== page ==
Review: Inga, at The Calder Bookshop
Extraordinary English-language translation of original work published in Russian in 1928, follows lives of Soviet factory workers
09 November, 2018 — By John Courtenay O’Connor
Reminiscent of the Unity Theatre – Inga
INGA is the English-language translation of the original work, published in Russian in 1928 by Anatole Glebov.
The main protagonist Inga (Tracey Ann Wood) is the intellectual organiser of a clothing factory, who is childless by choice. Representing modern Soviet womanhood, she is a tough negotiator, a believer in free love and openly having a sexual relationship with one of the husband/workers at the factory, Dmitri (Jeremiah O’Connor).
While Inga is seen as too aggressive by the pioneers of women’s emancipation, Nastasya Petrovna (Josephine Liptrott) represents the old-fashioned wife, a product of the pre-Soviet male-dominated world, which includes physical assaults from her husband. The women come together in a community house attached to the clothing factory.
Male/female relationships and women to one another are developed against Stalin’s five-year plan. Other aspects of early Soviet environment are highlighted: a planned economy, lack of consumer preference, differentiation between products and commodities, a more humane factory experience and creches for working mothers.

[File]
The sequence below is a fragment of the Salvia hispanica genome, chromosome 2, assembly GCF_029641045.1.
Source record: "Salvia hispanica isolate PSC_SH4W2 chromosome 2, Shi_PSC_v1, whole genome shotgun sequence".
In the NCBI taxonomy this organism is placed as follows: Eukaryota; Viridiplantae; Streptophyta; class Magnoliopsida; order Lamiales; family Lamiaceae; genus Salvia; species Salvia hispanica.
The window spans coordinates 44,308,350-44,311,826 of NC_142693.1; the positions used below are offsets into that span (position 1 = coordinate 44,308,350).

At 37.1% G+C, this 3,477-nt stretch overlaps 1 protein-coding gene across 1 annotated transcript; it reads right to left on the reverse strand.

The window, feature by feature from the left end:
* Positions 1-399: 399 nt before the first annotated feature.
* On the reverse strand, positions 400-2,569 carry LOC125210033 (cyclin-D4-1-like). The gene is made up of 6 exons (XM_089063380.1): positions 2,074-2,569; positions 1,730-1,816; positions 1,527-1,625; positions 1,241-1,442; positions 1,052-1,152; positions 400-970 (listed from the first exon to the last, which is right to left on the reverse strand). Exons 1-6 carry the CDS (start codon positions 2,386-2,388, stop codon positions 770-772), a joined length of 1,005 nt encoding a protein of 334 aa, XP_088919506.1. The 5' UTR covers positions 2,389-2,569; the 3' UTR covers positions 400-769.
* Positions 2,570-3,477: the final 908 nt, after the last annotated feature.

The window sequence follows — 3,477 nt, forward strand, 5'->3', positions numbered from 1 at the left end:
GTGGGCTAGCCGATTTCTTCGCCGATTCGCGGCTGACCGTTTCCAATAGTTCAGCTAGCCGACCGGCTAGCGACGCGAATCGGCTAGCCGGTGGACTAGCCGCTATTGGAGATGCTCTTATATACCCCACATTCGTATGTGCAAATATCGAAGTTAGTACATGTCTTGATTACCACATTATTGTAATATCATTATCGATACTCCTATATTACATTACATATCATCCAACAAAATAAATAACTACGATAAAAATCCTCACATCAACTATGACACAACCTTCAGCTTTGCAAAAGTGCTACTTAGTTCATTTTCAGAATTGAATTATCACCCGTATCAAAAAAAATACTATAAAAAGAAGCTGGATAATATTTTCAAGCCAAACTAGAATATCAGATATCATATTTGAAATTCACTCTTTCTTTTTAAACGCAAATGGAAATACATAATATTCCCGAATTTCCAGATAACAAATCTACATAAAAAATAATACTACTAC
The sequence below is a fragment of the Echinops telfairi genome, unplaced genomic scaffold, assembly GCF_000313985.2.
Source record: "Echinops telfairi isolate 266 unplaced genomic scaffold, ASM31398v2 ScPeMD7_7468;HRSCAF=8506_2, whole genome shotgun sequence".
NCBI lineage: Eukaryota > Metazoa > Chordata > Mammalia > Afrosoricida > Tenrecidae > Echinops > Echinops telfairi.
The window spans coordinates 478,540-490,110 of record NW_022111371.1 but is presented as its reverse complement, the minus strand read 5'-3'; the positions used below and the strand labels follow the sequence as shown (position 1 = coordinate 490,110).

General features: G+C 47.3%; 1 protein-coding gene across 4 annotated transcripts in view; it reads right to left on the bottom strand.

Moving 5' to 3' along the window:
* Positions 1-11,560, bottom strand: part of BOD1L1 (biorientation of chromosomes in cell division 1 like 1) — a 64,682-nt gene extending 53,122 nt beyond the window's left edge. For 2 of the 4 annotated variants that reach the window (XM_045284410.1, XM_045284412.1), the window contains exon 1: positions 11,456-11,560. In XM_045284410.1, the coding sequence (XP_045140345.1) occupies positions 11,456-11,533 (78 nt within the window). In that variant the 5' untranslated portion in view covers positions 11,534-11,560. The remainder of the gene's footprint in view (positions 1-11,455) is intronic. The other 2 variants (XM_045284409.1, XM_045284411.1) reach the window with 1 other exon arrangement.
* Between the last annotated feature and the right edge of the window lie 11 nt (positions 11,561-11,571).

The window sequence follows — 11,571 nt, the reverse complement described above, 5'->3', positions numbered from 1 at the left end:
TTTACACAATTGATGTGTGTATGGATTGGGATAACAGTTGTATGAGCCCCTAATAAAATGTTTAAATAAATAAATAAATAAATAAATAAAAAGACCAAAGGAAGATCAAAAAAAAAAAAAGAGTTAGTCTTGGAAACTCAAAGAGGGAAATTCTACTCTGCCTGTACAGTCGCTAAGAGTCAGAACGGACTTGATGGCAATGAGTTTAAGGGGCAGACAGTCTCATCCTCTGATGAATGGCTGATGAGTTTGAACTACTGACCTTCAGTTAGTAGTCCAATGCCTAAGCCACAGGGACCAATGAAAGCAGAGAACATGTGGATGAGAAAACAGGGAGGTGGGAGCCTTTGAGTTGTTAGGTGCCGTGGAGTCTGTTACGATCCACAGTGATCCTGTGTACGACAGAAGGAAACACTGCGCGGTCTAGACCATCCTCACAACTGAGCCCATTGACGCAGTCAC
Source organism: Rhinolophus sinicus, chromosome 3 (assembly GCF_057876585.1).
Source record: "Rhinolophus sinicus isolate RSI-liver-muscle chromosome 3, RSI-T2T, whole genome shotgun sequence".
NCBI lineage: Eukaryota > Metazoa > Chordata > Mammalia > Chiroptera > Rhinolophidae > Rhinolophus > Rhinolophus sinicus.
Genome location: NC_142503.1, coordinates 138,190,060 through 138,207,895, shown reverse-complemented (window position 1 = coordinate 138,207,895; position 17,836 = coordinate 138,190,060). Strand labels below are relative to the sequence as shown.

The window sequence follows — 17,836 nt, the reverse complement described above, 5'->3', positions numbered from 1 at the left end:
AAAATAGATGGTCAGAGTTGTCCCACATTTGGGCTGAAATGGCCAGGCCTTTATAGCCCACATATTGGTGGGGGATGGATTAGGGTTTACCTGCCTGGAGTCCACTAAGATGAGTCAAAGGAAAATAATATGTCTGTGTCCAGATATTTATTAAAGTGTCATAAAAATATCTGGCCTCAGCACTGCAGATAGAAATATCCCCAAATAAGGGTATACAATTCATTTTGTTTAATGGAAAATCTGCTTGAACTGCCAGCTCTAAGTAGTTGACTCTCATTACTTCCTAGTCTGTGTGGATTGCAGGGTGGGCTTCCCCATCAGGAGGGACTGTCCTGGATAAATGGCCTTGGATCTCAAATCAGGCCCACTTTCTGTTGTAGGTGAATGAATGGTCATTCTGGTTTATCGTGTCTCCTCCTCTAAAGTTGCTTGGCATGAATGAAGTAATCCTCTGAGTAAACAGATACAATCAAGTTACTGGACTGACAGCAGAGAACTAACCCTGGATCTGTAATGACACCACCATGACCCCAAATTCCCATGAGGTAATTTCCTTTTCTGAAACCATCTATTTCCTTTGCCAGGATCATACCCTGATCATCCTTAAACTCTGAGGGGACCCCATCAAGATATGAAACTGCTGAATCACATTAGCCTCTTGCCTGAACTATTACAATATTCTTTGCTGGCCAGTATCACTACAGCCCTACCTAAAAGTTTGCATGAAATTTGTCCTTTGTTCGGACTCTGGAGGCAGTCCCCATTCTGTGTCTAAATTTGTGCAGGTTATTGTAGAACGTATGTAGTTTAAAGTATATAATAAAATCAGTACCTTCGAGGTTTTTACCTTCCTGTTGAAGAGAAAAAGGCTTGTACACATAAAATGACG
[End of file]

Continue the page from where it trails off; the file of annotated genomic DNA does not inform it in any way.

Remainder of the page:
Glebov’s play is multi-layered and one can only wonder how much has been lost in translation. The character of Glafira and her journey from domestic drudgery to a self-reliant woman is a very positive aspect of the piece.
The play could be seen as a misogynistic warning about women in power, but Glafira remains natural and sympathetic after her emancipation. These are the qualities of the ideal Soviet woman.
Director Luis Gayol’s production concentrates on character development, sometimes at the expense of pace. There are many fine performances – Tracey Ann Wood is a very believable Inga, as is the rejected Dmitri, and many lesser characters come through: John Terence’s angry Ryzhov, Stephanie Ellyne’s bourgeois Veronica and Mark Shaer’s Nemtsevitch.
Well staged at the John Calder Bookshop Theatre, this is an extraordinary piece reminiscent of productions at Camden Town’s “theatre of the left” – the Unity Theatre.
Until November 25
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